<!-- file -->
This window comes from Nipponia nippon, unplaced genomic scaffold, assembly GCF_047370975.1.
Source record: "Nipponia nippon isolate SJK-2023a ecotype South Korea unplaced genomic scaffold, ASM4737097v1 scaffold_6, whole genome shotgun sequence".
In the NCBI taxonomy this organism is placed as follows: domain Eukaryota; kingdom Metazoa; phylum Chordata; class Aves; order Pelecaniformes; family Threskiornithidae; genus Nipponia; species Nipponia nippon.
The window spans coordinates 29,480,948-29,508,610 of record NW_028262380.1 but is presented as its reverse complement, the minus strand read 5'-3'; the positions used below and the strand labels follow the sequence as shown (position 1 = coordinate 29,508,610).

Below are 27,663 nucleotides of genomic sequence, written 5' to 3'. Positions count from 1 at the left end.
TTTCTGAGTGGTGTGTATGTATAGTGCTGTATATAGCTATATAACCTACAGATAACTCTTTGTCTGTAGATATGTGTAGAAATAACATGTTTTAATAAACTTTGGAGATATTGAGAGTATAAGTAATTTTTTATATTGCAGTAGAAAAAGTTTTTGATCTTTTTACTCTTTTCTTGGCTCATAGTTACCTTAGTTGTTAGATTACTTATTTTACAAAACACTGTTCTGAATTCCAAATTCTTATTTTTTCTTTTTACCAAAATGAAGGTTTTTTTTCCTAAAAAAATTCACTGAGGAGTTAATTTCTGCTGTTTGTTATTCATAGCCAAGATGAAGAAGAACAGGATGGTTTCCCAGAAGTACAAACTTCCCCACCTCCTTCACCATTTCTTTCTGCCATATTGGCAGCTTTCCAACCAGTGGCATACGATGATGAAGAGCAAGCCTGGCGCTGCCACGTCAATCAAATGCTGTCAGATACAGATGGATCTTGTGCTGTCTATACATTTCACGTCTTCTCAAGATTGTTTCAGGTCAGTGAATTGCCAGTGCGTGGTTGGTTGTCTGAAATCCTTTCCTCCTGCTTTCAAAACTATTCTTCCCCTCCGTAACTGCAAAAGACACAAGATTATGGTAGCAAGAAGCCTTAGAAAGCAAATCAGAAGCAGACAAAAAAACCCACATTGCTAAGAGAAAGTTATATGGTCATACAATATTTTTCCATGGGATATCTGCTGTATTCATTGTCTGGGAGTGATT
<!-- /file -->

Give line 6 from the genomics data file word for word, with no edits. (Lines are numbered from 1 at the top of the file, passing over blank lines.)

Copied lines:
TTTCTGAGTGGTGTGTATGTATAGTGCTGTATATAGCTATATAACCTACAGATAACTCTTTGTCTGTAGATATGTGTAGAAATAACATGTTTTAATAAACTTTGGAGATATTGAGAGTATAAGTAATTTTTTATATTGCAGTAGAAAAAGTTTTTGATCTTTTTACTCTTTTCTTGGCTCATAGTTACCTTAGTTGTTAGATTACTTATTTTACAAAACACTGTTCTGAATTCCAAATTCTTATTTTTTCTTTTTACCAAAATGAAGGTTTTTTTTCCTAAAAAAATTCACTGAGGAGTTAATTTCTGCTGTTTGTTATTCATAGCCAAGATGAAGAAGAACAGGATGGTTTCCCAGAAGTACAAACTTCCCCACCTCCTTCACCATTTCTTTCTGCCATATTGGCAGCTTTCCAACCAGTGGCATACGATGATGAAGAGCAAGCCTGGCGCTGCCACGTCAATCAAATGCTGTCAGATACAGATGGATCTTGTGCTGTCTATACATTTCACGTCTTCTCAAGATTGTTTCAGGTCAGTGAATTGCCAGTGCGTGGTTGGTTGTCTGAAATCCTTTCCTCCTGCTTTCAAAACTATTCTTCCCCTCCGTAACTGCAAAAGACACAAGATTATGGTAGCAAGAAGCCTTAGAAAGCAAATCAGAAGCAGACAAAAAAACCCACATTGCTAAGAGAAAGTTATATGGTCATACAATATTTTTCCATGGGATATCTGCTGTATTCATTGTCTGGGAGTGATT